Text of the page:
Reducing Cars' and Trucks' Carbon Emissions Difficult but Feasible, New Study Finds
Cutting carbon dioxide from transportation will require high gas prices and more regulation
March 4, 2010
Author: Sasha Talcott, Former Director of Communications and Outreach
CAMBRIDGE, Mass. — A new study from current and former researchers at Harvard Kennedy School's Belfer Center for Science and International Affairs finds that reducing greenhouse gas emissions from transportation will be a much bigger challenge than conventional wisdom assumes — requiring substantially higher fuel prices combined with more stringent regulation.
The study finds that reducing carbon dioxide (CO2) emissions from the transportation sector 14 percent below 2005 levels by 2020 may require gas prices greater than $7/gallon by 2020. It also finds that, while relying on subsidies for electric or hybrid vehicles is politically seductive, it is extremely expensive and an ineffective way to significantly reduce greenhouse gas emissions in the near term.
The paper is written by current and former affiliates of the Energy Technology Innovation Policy research group at Harvard Kennedy School's Belfer Center: W. Ross Morrow, assistant professor, Iowa State University; Kelly Sims Gallagher, associate professor of energy and environmental policy at Tufts University and a senior associate at the Belfer Center; Gustavo Collantes, senior energy policy advisor to the State of Washington; and Henry Lee, director of the Belfer Center's Environment and Natural Resources Program.
This study explores several policy scenarios for reducing oil imports and greenhouse-gas emissions from transportation. It finds that aggressive climate change policy need not bring the economy to a halt. Even under high-fuels-tax, high-carbon price scenarios, losses in annual GDP, relative to business-as-usual, are less than 1 percent, and the economy is still projected to grow at 2–3.7 percent per year assuming a portion of the revenues collected are recycled to taxpayers.
The authors find that present efforts to keep fuel prices low while simultaneously trying to significantly reduce oil imports and greenhouse-gas emissions are inconsistent. Taxing transportation fuels stimulates the greatest reductions in oil consumption and CO2 emissions and is a necessary complement to strong vehicle efficiency standards. Fuel efficiency standards affect only new vehicles and are subject to the rebound effect, in which some of the efficiency gain is offset by increased use due to lower operating costs. Higher fuel costs are the only policy option modeled that curtails the growth in vehicle-miles traveled.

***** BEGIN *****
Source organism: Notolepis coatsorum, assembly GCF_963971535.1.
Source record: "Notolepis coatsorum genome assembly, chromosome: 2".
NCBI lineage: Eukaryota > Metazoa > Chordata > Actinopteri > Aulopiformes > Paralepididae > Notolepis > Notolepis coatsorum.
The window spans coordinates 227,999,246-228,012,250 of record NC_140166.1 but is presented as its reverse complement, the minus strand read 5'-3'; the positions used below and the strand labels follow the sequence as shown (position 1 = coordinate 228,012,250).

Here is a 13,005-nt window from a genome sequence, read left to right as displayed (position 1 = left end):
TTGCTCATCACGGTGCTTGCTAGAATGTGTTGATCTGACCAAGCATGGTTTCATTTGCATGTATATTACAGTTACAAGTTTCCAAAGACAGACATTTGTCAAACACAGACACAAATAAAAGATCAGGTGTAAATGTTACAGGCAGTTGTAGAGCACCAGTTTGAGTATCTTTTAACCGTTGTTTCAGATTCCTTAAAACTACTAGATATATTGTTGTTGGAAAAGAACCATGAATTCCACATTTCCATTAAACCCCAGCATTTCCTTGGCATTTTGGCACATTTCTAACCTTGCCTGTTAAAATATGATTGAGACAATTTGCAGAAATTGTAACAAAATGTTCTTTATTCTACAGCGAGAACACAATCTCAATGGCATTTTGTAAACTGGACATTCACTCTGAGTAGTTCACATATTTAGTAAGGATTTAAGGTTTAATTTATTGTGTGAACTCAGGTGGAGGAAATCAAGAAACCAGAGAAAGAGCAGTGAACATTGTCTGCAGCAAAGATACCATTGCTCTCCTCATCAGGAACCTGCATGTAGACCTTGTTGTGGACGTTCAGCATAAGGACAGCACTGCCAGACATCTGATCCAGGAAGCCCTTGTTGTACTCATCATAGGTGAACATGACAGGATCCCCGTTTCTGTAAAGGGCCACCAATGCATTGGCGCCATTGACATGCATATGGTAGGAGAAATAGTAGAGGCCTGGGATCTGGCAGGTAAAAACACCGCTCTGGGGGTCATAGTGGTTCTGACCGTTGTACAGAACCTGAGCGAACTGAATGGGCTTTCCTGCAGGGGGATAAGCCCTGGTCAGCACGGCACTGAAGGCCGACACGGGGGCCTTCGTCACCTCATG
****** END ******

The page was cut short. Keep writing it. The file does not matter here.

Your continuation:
"The most effective policy for reducing carbon dioxide emissions is to spur the development and sale of more efficient vehicles with strict efficiency standards while increasing the cost of driving with strong fuel taxes," Lee said. "Without addressing both, CO2 emissions from the U.S. transportation sector will continue to grow."
The paper also finds that an economy-wide carbon price of $30–60/t CO2 alone would do little to curb emissions from cars, trucks, and the rest of the transportation sector. Instead, most of the emission reductions would occur in the electric utilities — specifically, those that rely heavily on coal. (Note that prices in the range of $30–$60/t CO2 are higher than the levels now considered by Congress.)
While increasing Corporate Average Fuel Economy (CAFE) standards would reduce CO2 emissions, the benefits of this approach take time to accrue and decrease as people increase the number of miles they drive. This phenomenon becomes most pronounced in the 2020–2030 time period as population and incomes rise.
The authors note that even individual policies that seem radical in the present U.S political context do not meet targets set by the Obama administration or proposed in the American Clean Energy and Security Act without significant use of offsets. This is a challenge, since there is no agreement on the structure of a workable offset policy.
The strengthened Energy Independence and Security Act CAFE standards, or continued increases in new vehicle fuel economy past 2020, are also unlikely by themselves to prevent significant growth in U.S. transportation-sector greenhouse-gas emissions and oil imports by 2030. These policies will, however, prevent even larger growth from occurring. The reason is that the U.S. economy will continue to grow over this period increasing personal incomes and consumption, including increased vehicle purchases and increased driving.
A version of this study also is being published by the journal Energy Policy.
Read the full paper here: http://belfercenter.ksg.harvard.edu/publication/19971/
View a policymakers' summary of the paper here: http://belfercenter.ksg.harvard.edu/publication/19973/
For more information about this publication please contact the Belfer Center Communications Office at 617-495-9858.
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